Over the past eight years, the Renewable Energy Independent Power Producer Procurement Programme (REIPPPP) has attracted about R209.4-billion in committed private-sector investment, with the successful fourth window bids being valued at about R56-billion.
South African companies, such as financial institution Old Mutual, diversified investor and services provider Phakwe, energy developers Red Cap and Pele Green, among others, account for the majority of private investors in the REIPPPP.
State-owned entities Central Energy Fund and Public Investment Corporation have also invested significantly in the programme.
For the fourth window of the programme, 27 projects were identified as preferred bids in 2015. However, the procurement process was stalled after State-owned power utility Eskom announced in early 2016 that it would no longer conclude power purchase agreements with independent power producers, owing to a generation surplus.
This changed in April 2018, when the 27 preferred REIPPPP project agreements were finally signed. The preferred bidders include 12 solar photovoltaic projects, 12 wind farm projects, a concentrated solar power project, a mini-hydro project and a biomass project.
Construction is now well under way on a number of the projects, with some nearing completion.
The 27 projects are expected to create about 58 000 new jobs, mostly during construction and mostly in the rural areas of the Northern, Eastern and Western Cape, North West, Free State and Mpumalanga. There is also potential to create a further 1 500 jobs in the manufacturing sector as a direct spin-off from the projects.
In February, former Energy Minister Jeff Radebe said at a media briefing, in Pretoria, that renewable-energy independent power producers (REIPPs) had created 38 701 job-years for youth and women from surrounding communities.
He added that local communities had benefited from the more than R1-billion spent by REIPPs on education by upskilling teachers, providing extra teachers and classrooms, as well as by awarding more than 600 bursaries to students from disadvantaged communities.
In the health sector, the REIPPPP has resulted in the provision of health facilities, with further contributions to social development through feeding schemes, as well as the support of old-age homes and early childhood development.
The REIPPPP has also helped to establish more than 1 000 small enterprises.
Meanwhile, black South African equity shareholding in the REIPPPP has progressively increased with each bidding round.
Radebe said the South African equity shareholding, from the first to the fourth bidding window – including the first and second small-project bidding windows – equates to about 52%, or R31.4-billion, of the total equity of R60.9-billion. This is substantially more than the 40% requirement.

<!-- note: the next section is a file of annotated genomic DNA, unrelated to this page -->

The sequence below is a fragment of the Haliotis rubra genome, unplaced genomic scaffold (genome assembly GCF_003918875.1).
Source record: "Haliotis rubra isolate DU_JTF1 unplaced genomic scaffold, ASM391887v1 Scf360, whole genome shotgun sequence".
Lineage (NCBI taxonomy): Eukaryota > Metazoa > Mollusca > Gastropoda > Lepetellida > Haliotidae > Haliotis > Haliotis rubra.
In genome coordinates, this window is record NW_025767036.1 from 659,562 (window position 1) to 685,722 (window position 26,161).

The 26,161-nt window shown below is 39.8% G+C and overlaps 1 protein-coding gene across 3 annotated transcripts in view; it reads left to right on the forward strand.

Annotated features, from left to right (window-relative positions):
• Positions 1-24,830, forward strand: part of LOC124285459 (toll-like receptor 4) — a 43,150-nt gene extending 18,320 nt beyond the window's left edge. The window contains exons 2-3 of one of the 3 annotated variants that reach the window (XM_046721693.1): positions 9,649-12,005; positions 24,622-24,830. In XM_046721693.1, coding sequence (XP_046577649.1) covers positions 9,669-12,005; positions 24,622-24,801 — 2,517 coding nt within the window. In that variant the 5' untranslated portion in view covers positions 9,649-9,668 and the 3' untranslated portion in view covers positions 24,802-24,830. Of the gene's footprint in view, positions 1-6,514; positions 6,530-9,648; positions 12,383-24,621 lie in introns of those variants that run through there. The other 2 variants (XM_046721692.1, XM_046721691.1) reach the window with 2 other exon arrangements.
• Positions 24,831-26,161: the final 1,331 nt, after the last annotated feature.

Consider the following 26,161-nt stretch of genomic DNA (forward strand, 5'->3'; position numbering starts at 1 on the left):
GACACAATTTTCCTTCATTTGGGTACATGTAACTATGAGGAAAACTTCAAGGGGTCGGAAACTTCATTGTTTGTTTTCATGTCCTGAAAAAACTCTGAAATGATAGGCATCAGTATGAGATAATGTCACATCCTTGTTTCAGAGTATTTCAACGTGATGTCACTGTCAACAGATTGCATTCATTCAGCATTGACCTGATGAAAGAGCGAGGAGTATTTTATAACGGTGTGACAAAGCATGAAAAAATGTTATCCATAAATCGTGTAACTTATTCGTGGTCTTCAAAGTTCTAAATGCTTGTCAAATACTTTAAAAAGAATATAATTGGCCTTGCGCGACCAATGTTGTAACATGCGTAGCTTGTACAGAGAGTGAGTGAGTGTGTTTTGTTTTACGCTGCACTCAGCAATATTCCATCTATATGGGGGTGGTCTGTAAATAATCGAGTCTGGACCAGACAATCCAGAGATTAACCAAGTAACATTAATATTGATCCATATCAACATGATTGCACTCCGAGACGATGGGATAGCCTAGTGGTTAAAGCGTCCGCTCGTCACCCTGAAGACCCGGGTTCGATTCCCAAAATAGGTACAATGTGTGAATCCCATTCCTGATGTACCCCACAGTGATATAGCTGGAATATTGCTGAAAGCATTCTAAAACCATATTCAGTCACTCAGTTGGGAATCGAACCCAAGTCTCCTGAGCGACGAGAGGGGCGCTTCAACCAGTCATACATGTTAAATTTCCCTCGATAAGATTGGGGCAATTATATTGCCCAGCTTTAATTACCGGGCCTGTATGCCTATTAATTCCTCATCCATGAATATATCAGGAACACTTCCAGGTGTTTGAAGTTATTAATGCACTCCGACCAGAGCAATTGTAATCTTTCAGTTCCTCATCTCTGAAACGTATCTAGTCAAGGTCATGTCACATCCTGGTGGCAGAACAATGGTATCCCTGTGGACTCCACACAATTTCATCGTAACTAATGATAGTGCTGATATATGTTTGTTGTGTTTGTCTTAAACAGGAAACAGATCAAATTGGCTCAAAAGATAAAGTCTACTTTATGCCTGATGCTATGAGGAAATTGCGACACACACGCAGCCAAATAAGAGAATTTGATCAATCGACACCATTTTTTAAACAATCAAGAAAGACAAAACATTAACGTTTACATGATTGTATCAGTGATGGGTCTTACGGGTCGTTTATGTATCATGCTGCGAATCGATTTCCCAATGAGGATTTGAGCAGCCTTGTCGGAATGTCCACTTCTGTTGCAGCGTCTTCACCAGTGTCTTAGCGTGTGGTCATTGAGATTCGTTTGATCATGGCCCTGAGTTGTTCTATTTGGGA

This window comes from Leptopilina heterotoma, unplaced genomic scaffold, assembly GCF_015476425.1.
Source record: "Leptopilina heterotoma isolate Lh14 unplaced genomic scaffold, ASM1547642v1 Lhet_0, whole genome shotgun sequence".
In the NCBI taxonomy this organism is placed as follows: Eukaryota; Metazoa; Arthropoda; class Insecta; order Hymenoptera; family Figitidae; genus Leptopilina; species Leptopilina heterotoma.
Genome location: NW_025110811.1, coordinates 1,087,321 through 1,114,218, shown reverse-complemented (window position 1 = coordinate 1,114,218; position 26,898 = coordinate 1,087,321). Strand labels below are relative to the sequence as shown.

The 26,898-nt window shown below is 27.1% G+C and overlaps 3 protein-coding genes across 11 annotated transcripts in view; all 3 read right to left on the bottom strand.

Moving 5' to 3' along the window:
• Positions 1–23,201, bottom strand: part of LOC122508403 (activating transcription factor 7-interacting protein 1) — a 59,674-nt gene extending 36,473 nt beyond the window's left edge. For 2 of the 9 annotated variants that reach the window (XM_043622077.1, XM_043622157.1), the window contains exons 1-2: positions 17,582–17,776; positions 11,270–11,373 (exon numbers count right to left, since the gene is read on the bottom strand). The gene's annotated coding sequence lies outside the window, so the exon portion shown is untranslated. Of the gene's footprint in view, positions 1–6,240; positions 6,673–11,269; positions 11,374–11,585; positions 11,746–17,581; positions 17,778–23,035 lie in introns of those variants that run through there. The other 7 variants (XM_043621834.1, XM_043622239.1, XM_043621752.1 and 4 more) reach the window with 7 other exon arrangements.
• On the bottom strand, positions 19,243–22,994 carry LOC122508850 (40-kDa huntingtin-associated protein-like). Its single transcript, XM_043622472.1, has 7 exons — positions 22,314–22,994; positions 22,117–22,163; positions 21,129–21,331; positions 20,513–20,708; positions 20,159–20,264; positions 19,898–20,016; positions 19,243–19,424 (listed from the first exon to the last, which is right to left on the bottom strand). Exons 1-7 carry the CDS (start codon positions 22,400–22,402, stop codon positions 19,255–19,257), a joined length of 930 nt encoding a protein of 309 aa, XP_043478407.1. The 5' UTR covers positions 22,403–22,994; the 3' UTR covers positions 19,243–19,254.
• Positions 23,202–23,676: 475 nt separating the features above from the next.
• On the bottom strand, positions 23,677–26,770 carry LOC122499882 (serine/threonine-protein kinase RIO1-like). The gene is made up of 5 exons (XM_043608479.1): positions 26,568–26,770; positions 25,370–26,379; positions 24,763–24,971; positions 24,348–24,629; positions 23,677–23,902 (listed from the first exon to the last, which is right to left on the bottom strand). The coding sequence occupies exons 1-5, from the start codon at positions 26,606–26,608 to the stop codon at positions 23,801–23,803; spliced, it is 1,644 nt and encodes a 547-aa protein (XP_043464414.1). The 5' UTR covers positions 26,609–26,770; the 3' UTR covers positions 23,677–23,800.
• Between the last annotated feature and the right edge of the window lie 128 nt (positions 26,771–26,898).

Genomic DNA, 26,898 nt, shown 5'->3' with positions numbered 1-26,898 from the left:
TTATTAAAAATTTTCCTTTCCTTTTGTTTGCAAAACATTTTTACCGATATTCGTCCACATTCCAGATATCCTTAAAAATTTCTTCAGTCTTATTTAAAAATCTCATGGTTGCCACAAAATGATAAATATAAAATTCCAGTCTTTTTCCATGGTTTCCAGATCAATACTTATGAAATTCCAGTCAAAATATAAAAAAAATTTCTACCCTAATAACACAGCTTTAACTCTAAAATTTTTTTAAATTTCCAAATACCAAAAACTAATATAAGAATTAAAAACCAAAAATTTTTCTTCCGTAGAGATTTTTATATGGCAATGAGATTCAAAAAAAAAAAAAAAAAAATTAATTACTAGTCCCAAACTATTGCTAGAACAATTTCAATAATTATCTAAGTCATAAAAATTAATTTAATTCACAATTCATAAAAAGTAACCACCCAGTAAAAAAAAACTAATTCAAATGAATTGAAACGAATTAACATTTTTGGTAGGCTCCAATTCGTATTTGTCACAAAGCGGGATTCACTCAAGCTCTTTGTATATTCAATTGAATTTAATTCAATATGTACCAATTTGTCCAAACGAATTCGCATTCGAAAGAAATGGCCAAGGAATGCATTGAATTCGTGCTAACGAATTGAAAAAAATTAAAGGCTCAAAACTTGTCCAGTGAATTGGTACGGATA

Black-owned South African companies, such as Phakwe, as well as investment companies Thebe, Kagiso Tiso, Royal Bafokeng, Reatile and energy company H1, control on average about one-third of the projects that have reached financial close.
Broad-based black participation is also secured along the value chain through community participation, including engineering, procurement, construction, operations and maintenance contract work, where black ownership amounts to about 21%.
Local community ownership is structured through the establishment of community trusts.
Qualifying communities will receive R27.1-billion net income through the dividends from their shareholding over the 20-year life of these committed projects.
For consumers, the programme ensures that they pay a fixed price, escalated by the consumer price index every year or less for the duration of the contract.
The REIPPPP’s contribution to environmental sustainability resulted in carbon dioxide emissions having been reduced by about 33.2-million tons, with water savings of 39.2-million kilolitres, by the end of 2018.
“The energy sector is on the cusp of an exciting period, reminiscent of the huge changes brought about by rapid technological advancement in the mobile telephony industry in recent years. We need to be prepared for the disruptive times that the Fourth Industrial Revolution will bring, and adjust in a responsible way,” Radebe said.
He foresaw the disappearance, and replacement of centralised power-generation plants by distributed generation, mini-grids and batteries.
Radebe added that the country must ensure that the youth embrace the new technologies and move with the times.
He believes that renewable-energy generation plants and complementary hybrid technologies, such as storage, as well as the associated industrial value chain activities, will support the creation of jobs and better employment prospects.